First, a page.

The Historic Pella Trust, established in 1994, is a non-profit preservation group who helps to preserve Pella’s architectural resources so that future generations will continue to be enriched by the historic legacy of Pella’s Dutch heritage and culture. We serve in a counseling and advisory capacity regarding historically correct architecture and disseminate information regarding restoration and reconstruction of facilities.

Our Mission Statement is to protect and promote buildings, landscapes, and sites important to the heritage of Pella, Iowa.

Our office is located in the oldest building in Pella, Iowa, The Thomas Tuttle Cabin was built in 1843. It is the homestead that included the center of town and was purchased by the Dutch leader, H.P. Scholte.  Tours can be arranged by email but limited do to Covid 19. Beside Tuttle Cabin you will find Tuttle Learning Walk that leads to Sunken Garden Park. 

The Trust interacts to rescue historically significant property in danger of demolition. Restoration of these properties and protection covenants are arranged by our organization.  We take an active approach towards historic preservation advocacy working with local, state and national government agencies to document and preserve.

Protect & Promote our Heritage

Historic Pella Trust celebrated their 25th Anniversary in October 2019

Contact Information

Historic Pella Trust, Inc.

Phone :641-780-9818

Email: office@historicpellatrust.org

Tuttle Log House address: 608 Lincoln Street

Mailing address: PO Box 1, Pella, Iowa 50219

Planning a visit? Please Email Historic Pella Trust  

Preserve Pella Newsletter Archives

Ribbon Cutting Celebration for the Collegiate Historic District being place on the National Register of Historic Places 2018

New: Donate Online!

In the News and Events

HELP SAVE PELLA COMMUNITY CENTER, YOUR VOICE COUNTS! 

Read blog about our concerns for Pella’s Historic Community Center by clicking on this link. 

Thank you for helping to build Tuttle Learning Walkway!

We are excited to introduce the Tuttle Learning Walkway in partnership with the City of Pella!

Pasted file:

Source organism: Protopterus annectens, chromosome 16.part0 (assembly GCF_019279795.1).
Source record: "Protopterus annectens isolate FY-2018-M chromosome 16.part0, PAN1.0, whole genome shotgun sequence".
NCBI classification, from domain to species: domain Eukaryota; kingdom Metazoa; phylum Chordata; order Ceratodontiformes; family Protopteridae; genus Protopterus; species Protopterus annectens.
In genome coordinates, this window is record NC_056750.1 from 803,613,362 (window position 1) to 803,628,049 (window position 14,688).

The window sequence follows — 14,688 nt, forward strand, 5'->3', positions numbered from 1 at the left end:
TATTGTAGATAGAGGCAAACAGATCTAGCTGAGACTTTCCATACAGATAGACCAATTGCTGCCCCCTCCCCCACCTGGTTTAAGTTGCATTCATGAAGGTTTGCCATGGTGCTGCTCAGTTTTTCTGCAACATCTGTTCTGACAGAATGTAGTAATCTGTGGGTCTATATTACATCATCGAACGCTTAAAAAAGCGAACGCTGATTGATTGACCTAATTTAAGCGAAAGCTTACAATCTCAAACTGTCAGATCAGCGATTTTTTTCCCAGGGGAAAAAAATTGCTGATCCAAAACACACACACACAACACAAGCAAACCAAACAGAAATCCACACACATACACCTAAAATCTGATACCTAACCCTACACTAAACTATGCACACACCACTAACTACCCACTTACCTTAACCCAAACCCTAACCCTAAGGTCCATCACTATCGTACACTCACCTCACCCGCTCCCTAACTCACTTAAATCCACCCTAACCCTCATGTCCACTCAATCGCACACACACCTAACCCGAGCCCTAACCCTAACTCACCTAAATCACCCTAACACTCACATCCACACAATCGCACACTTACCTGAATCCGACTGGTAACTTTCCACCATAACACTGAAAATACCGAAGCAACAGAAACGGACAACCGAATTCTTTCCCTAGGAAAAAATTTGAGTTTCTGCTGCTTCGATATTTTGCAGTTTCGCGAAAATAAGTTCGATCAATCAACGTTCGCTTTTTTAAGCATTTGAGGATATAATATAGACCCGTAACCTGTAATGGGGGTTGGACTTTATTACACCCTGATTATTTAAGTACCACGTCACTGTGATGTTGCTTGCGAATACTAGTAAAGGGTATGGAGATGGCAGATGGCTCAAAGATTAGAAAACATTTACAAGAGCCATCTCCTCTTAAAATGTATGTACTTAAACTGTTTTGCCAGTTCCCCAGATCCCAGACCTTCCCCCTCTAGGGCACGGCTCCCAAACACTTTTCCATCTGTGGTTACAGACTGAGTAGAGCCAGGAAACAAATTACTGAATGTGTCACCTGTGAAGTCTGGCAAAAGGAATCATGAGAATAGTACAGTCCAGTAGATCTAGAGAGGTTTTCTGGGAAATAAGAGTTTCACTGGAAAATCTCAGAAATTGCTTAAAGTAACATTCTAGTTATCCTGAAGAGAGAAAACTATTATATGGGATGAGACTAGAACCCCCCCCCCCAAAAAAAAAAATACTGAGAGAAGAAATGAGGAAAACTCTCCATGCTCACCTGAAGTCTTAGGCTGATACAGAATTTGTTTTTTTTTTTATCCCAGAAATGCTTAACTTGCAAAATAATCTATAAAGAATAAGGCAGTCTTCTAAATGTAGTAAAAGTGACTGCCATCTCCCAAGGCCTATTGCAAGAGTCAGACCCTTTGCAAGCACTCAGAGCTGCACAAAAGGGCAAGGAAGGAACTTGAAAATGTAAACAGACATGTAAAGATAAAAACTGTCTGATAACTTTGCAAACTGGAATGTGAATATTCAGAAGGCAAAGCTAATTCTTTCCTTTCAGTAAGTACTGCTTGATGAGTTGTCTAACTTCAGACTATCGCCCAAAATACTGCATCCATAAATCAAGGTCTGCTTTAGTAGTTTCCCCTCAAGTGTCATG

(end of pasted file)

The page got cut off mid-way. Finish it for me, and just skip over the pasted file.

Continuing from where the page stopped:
This educational walkway is located between Tuttle Cabin and Sunken Garden Park. It creates an entertaining way for our children, adults and visitors to learn about Pella’s history and heritage through signage and plantings.
The educational signs along the path will create a lasting tribute to the devoutness; courage and industriousness of our Dutch ancestors. 

  Historic Pella Trust  provided 100% of the cost to build the Tuttle Learning Walk. 

Tuttle Learning Walk Dedication and Gifting to the City of Pella, September 25, 221

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Recently, the Historic Pella Trust has had multiple inquiries into the status of the 1914 Waechter home, formerly located at 300 Broadway Street on the Central College campus. As background, the home was constructed by second-generation businessman Adolphus Waechter, whose lumberyard, Waechter Lumber Company, was located directly east across the alley from the home.Central College acquired the home in 1989 and used it as supplemental student housing, and later as storage. In 2018 the college decided they no longer had use for the home. The college generously offered $10,000 to whomever would move the building. Mikol Sesker, who owns a 20-acre lot seven miles south of Knoxville, was the eventual purchaser. Arrangements to have the home moved were completed and in October 2018 the home made the journey to its new location. In order to move it, the entire roof and the sides of the wrap-around porch had to be removed. Each rafter and roof board was numbered so that they could be replaced in their original place.The next year, the home was placed on its new foundation and the roof and side porch were reattached. Last year, a hand-bent copper roof was placed. Work on the interior has continued apace: plaster repairs are ongoing, the wiring has been replaced, and the heating system - using 90% of the original components, should be up and running yet this fall. A new septic system has been added and plumbing work on the copper and cast iron water plumbing system is continuing. Completion of hand-painting the exterior via brush was accomplished this fall. The windows have been stripped and reglazed, repainted and the double-hung counterweights rehung using new rope.The home is progressing very nicely, thanks to Mikol. Although no longer in Pella, the home has a wonderful new owner and location on which to spend many additional decades. -BB ... See MoreSee Less